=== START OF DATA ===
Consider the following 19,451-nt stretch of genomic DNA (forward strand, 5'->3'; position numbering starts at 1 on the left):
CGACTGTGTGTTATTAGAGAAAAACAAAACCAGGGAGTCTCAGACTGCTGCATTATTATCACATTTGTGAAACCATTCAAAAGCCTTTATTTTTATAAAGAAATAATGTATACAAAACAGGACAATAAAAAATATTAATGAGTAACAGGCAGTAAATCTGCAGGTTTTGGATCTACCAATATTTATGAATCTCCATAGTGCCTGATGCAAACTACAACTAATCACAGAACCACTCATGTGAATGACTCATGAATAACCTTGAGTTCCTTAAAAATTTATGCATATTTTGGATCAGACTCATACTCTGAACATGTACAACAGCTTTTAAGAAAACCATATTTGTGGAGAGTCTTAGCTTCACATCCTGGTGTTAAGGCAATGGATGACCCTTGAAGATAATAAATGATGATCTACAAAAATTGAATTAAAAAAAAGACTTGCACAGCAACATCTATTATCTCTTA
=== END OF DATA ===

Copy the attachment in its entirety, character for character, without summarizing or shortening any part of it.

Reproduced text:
Consider the following 19,451-nt stretch of genomic DNA (forward strand, 5'->3'; position numbering starts at 1 on the left):
CGACTGTGTGTTATTAGAGAAAAACAAAACCAGGGAGTCTCAGACTGCTGCATTATTATCACATTTGTGAAACCATTCAAAAGCCTTTATTTTTATAAAGAAATAATGTATACAAAACAGGACAATAAAAAATATTAATGAGTAACAGGCAGTAAATCTGCAGGTTTTGGATCTACCAATATTTATGAATCTCCATAGTGCCTGATGCAAACTACAACTAATCACAGAACCACTCATGTGAATGACTCATGAATAACCTTGAGTTCCTTAAAAATTTATGCATATTTTGGATCAGACTCATACTCTGAACATGTACAACAGCTTTTAAGAAAACCATATTTGTGGAGAGTCTTAGCTTCACATCCTGGTGTTAAGGCAATGGATGACCCTTGAAGATAATAAATGATGATCTACAAAAATTGAATTAAAAAAAAGACTTGCACAGCAACATCTATTATCTCTTA